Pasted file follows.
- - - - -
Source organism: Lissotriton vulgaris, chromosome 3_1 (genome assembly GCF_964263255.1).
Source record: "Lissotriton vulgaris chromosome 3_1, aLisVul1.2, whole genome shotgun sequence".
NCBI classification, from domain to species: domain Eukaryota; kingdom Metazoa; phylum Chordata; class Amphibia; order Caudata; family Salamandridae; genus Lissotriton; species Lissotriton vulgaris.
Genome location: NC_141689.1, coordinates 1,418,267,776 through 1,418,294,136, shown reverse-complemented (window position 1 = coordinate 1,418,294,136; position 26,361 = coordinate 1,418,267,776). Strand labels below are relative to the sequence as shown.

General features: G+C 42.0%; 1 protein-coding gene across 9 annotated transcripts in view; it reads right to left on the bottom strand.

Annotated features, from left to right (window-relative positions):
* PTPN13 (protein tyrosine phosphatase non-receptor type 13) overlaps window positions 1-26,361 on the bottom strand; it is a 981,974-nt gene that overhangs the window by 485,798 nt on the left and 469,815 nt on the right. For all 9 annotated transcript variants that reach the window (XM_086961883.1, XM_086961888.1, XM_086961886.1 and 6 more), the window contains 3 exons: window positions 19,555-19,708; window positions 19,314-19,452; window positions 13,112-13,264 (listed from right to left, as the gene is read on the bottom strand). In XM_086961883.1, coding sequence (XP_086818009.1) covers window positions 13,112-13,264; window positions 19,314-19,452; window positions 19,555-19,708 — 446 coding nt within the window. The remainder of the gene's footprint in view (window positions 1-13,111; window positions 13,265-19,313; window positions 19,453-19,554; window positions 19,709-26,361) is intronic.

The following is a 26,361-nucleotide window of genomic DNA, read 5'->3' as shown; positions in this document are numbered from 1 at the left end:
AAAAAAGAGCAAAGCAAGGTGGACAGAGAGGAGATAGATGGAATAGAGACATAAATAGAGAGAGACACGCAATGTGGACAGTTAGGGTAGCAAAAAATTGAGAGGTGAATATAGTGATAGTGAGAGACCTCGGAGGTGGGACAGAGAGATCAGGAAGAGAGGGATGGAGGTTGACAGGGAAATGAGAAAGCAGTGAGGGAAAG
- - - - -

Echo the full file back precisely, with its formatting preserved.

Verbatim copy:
Source organism: Lissotriton vulgaris, chromosome 3_1 (genome assembly GCF_964263255.1).
Source record: "Lissotriton vulgaris chromosome 3_1, aLisVul1.2, whole genome shotgun sequence".
NCBI classification, from domain to species: domain Eukaryota; kingdom Metazoa; phylum Chordata; class Amphibia; order Caudata; family Salamandridae; genus Lissotriton; species Lissotriton vulgaris.
Genome location: NC_141689.1, coordinates 1,418,267,776 through 1,418,294,136, shown reverse-complemented (window position 1 = coordinate 1,418,294,136; position 26,361 = coordinate 1,418,267,776). Strand labels below are relative to the sequence as shown.

General features: G+C 42.0%; 1 protein-coding gene across 9 annotated transcripts in view; it reads right to left on the bottom strand.

Annotated features, from left to right (window-relative positions):
* PTPN13 (protein tyrosine phosphatase non-receptor type 13) overlaps window positions 1-26,361 on the bottom strand; it is a 981,974-nt gene that overhangs the window by 485,798 nt on the left and 469,815 nt on the right. For all 9 annotated transcript variants that reach the window (XM_086961883.1, XM_086961888.1, XM_086961886.1 and 6 more), the window contains 3 exons: window positions 19,555-19,708; window positions 19,314-19,452; window positions 13,112-13,264 (listed from right to left, as the gene is read on the bottom strand). In XM_086961883.1, coding sequence (XP_086818009.1) covers window positions 13,112-13,264; window positions 19,314-19,452; window positions 19,555-19,708 — 446 coding nt within the window. The remainder of the gene's footprint in view (window positions 1-13,111; window positions 13,265-19,313; window positions 19,453-19,554; window positions 19,709-26,361) is intronic.

The following is a 26,361-nucleotide window of genomic DNA, read 5'->3' as shown; positions in this document are numbered from 1 at the left end:
AAAAAAGAGCAAAGCAAGGTGGACAGAGAGGAGATAGATGGAATAGAGACATAAATAGAGAGAGACACGCAATGTGGACAGTTAGGGTAGCAAAAAATTGAGAGGTGAATATAGTGATAGTGAGAGACCTCGGAGGTGGGACAGAGAGATCAGGAAGAGAGGGATGGAGGTTGACAGGGAAATGAGAAAGCAGTGAGGGAAAG